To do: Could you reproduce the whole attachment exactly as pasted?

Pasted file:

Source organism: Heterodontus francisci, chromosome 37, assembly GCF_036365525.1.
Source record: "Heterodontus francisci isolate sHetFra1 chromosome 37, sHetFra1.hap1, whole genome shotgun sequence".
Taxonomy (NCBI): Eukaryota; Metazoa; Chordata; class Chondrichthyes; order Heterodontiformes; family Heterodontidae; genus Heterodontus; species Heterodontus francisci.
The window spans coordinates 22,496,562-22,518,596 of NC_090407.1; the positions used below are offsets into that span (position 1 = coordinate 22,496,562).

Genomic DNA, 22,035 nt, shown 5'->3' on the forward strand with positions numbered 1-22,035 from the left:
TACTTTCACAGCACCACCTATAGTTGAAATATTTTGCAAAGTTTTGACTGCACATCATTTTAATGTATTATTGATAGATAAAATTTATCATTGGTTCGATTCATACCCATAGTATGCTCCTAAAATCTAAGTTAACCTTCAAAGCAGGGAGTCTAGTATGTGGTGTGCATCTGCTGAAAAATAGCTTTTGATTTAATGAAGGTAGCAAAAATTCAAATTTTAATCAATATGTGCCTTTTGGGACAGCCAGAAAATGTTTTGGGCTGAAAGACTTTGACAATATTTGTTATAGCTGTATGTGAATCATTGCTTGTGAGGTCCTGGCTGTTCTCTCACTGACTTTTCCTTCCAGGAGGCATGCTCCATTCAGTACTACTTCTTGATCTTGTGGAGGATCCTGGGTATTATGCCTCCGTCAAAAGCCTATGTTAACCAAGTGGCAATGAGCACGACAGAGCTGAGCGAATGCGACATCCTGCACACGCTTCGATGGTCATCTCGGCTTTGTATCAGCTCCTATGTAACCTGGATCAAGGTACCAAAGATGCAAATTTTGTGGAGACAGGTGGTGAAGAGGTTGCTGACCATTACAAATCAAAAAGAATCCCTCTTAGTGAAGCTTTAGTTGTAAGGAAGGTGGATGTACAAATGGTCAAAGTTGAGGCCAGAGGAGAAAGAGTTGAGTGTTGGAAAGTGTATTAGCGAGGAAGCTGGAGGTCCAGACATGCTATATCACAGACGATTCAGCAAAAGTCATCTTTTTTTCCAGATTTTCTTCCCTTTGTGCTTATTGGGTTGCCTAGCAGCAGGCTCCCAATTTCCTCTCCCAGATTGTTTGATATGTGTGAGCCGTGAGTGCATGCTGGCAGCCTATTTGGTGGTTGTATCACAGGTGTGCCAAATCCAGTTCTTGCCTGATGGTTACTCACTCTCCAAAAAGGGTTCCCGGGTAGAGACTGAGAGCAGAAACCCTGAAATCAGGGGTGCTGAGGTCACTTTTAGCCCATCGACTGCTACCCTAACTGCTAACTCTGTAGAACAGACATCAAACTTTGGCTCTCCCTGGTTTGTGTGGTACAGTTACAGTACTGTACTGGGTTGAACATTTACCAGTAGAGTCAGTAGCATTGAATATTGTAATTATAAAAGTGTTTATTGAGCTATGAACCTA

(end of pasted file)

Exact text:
Source organism: Heterodontus francisci, chromosome 37, assembly GCF_036365525.1.
Source record: "Heterodontus francisci isolate sHetFra1 chromosome 37, sHetFra1.hap1, whole genome shotgun sequence".
Taxonomy (NCBI): Eukaryota; Metazoa; Chordata; class Chondrichthyes; order Heterodontiformes; family Heterodontidae; genus Heterodontus; species Heterodontus francisci.
The window spans coordinates 22,496,562-22,518,596 of NC_090407.1; the positions used below are offsets into that span (position 1 = coordinate 22,496,562).

Genomic DNA, 22,035 nt, shown 5'->3' on the forward strand with positions numbered 1-22,035 from the left:
TACTTTCACAGCACCACCTATAGTTGAAATATTTTGCAAAGTTTTGACTGCACATCATTTTAATGTATTATTGATAGATAAAATTTATCATTGGTTCGATTCATACCCATAGTATGCTCCTAAAATCTAAGTTAACCTTCAAAGCAGGGAGTCTAGTATGTGGTGTGCATCTGCTGAAAAATAGCTTTTGATTTAATGAAGGTAGCAAAAATTCAAATTTTAATCAATATGTGCCTTTTGGGACAGCCAGAAAATGTTTTGGGCTGAAAGACTTTGACAATATTTGTTATAGCTGTATGTGAATCATTGCTTGTGAGGTCCTGGCTGTTCTCTCACTGACTTTTCCTTCCAGGAGGCATGCTCCATTCAGTACTACTTCTTGATCTTGTGGAGGATCCTGGGTATTATGCCTCCGTCAAAAGCCTATGTTAACCAAGTGGCAATGAGCACGACAGAGCTGAGCGAATGCGACATCCTGCACACGCTTCGATGGTCATCTCGGCTTTGTATCAGCTCCTATGTAACCTGGATCAAGGTACCAAAGATGCAAATTTTGTGGAGACAGGTGGTGAAGAGGTTGCTGACCATTACAAATCAAAAAGAATCCCTCTTAGTGAAGCTTTAGTTGTAAGGAAGGTGGATGTACAAATGGTCAAAGTTGAGGCCAGAGGAGAAAGAGTTGAGTGTTGGAAAGTGTATTAGCGAGGAAGCTGGAGGTCCAGACATGCTATATCACAGACGATTCAGCAAAAGTCATCTTTTTTTCCAGATTTTCTTCCCTTTGTGCTTATTGGGTTGCCTAGCAGCAGGCTCCCAATTTCCTCTCCCAGATTGTTTGATATGTGTGAGCCGTGAGTGCATGCTGGCAGCCTATTTGGTGGTTGTATCACAGGTGTGCCAAATCCAGTTCTTGCCTGATGGTTACTCACTCTCCAAAAAGGGTTCCCGGGTAGAGACTGAGAGCAGAAACCCTGAAATCAGGGGTGCTGAGGTCACTTTTAGCCCATCGACTGCTACCCTAACTGCTAACTCTGTAGAACAGACATCAAACTTTGGCTCTCCCTGGTTTGTGTGGTACAGTTACAGTACTGTACTGGGTTGAACATTTACCAGTAGAGTCAGTAGCATTGAATATTGTAATTATAAAAGTGTTTATTGAGCTATGAACCTA